There are a number of programs to help first time Buyers in Toronto: the HomeBuyer’s Program allows people to take out up to $25,000 tax-free out of their RRSP to finance the purchase of a house; the Land Transfer Tax Refund for First Time Buyers provides a refund on closing (meaning you don’t really ever to come up with the money) of up to $2,000 on Ontario Land Transfer Tax and up to $3,725 on Toronto Land Transfer Tax; the First Time Home Buyer Tax Credit which provides a tax credit of up to $750 for closing-related costs for first-time Buyers. You can read all the program details and restrictions by clicking here: Government Programs for First-Time Buyers in Toronto, Ontario
This seems to be an oddly frequent question – odd because if you get to the point of having made an offer, I’d like to think your Realtor would have explained the financing condition to you. A financing condition is defined as “a requirement that is fundamental to the very existence of the offer.” A breach of a condition allows the Buyer to get out of the contract and obtain the full amount of the deposit back. If your offer is conditional on financing, you have a duty to seek financing in good faith (meaning you can’t just change your mind about the house the next day and back out of the deal saying you couldn’t get financing). Whether or not you have to prove you didn’t get financing depends on the wording of the clause your Realtor used. We usually use a clause that says that the financing obtained must be ‘satisfactory to the buyer in their sole and absolute discretion‘, meaning that the terms, interest rate and lender need to be satisfactory – not just that someone has agreed to give you a mortgage.
I love this question. No, you cannot avoid paying land transfer tax. Unless you don’t buy land. And yes, a condo is considered land.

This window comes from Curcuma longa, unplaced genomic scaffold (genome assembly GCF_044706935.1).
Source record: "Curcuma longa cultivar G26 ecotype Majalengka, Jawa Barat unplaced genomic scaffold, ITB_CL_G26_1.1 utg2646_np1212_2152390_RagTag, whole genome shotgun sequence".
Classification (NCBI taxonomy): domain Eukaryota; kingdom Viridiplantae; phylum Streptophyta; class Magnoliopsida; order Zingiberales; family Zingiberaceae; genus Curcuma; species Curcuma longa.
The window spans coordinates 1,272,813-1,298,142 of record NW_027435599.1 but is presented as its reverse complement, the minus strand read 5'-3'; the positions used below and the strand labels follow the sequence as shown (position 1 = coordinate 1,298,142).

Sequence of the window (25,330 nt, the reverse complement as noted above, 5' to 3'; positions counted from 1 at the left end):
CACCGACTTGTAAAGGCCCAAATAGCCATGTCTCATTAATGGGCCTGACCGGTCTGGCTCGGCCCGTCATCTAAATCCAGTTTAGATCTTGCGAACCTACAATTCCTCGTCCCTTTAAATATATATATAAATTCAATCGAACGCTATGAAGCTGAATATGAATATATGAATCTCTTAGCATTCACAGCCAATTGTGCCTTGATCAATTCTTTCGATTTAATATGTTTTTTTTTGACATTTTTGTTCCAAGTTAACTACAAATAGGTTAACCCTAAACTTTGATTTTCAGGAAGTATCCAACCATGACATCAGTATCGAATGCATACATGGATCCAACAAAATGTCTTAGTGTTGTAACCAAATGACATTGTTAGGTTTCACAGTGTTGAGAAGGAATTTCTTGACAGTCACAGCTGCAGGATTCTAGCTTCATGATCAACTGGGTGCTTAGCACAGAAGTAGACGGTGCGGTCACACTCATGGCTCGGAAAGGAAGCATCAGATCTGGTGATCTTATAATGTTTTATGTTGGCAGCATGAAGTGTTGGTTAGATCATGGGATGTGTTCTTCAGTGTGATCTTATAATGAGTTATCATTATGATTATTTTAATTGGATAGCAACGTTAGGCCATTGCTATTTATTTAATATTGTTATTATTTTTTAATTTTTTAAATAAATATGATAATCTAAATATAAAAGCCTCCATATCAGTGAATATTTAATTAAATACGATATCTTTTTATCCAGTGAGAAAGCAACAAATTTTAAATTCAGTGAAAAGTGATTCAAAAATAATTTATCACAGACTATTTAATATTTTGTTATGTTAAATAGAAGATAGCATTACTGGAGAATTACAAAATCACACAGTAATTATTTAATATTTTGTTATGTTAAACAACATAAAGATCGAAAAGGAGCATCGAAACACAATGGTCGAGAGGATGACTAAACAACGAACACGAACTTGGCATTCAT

This is a great question! Unfortunately, most (probably all?) home inspection companies in Toronto limit the amount of their liability to the cost of the inspection. So if they miss a $10,000 problem, you’ll likely only be able to recover the amount you paid for the home inspection (usually around $500). Before a home inspection, you’ll be asked to sign an agreement that will detail the home inspector’s liability. It will also detail the limits of what they are inspecting – for example, most Toronto home inspections don’t include looking for termites or mould, and, of course, the inspector can’t see behind walls and under floors.
There really is no ‘normal’ in real estate closings- we’ve seen closings as short as 2 weeks or as long as a year. When an offer is made, the Buyer and Seller agree to when they want to close, depending on their own personal and financial situations. Typically in Toronto, we see closings in the 30, 60 and 90 day range.
Knowing the crime stats of a neighbourhood is an important step when buying a house or condo. Our favourite site to know what’s really going on in a Toronto neighbourhood is Spot Crime, though you can also contact Toronto Police Services Statistics.
Generally, in Ontario, a first-time Buyer needs a minimum 5% downpayment to buy a house or condo, though banks will require you to get insurance if you default (i.e., don’t pay your mortgage). If you have less than a 20% downpayment, your lender will require you to get insurance through a company such as Canada Mortgage and Housing Corporation. If you’re having a hard time coming up with 5% down, check out our Downpayment Strategies for the First Time Buyer blog.
Well, that depends on your goals. Is this an investment or do you live in it? There are important lifestyle differences between owning a condo and owning a house (you can read about them in Condos vs Houses blog) and as we frequently report in our market updates, the condo and house markets in Toronto behave very differently. If you’re looking to lock in the price appreciation of your house and spend less overall money on housing, than selling your house and buying a condo is a relatively safe alternative. If your number one priority is increasing the value of your real estate investment, then it’s important to remember that historically, houses have appreciated higher and faster than condos. Best to talk to a REALTOR to discuss your own situation.
If your offer is conditional on financing and you discover that you don’t qualify as a first-time buyer during the conditional period (meaning that you won’t get to use up to $25K of your RRSP’s as a downpayment and aren’t eligible for first time buyer rebates and tax breaks), then you have a legitimate reason not to waive your financing condition. If you don’t waive your financing condition, you get your deposit back. If your offer is firm – meaning that there are no outstanding conditions, you are obligated to close on the transaction or risk losing your deposit and getting sued. Talk to your lawyer or REALTOR asap.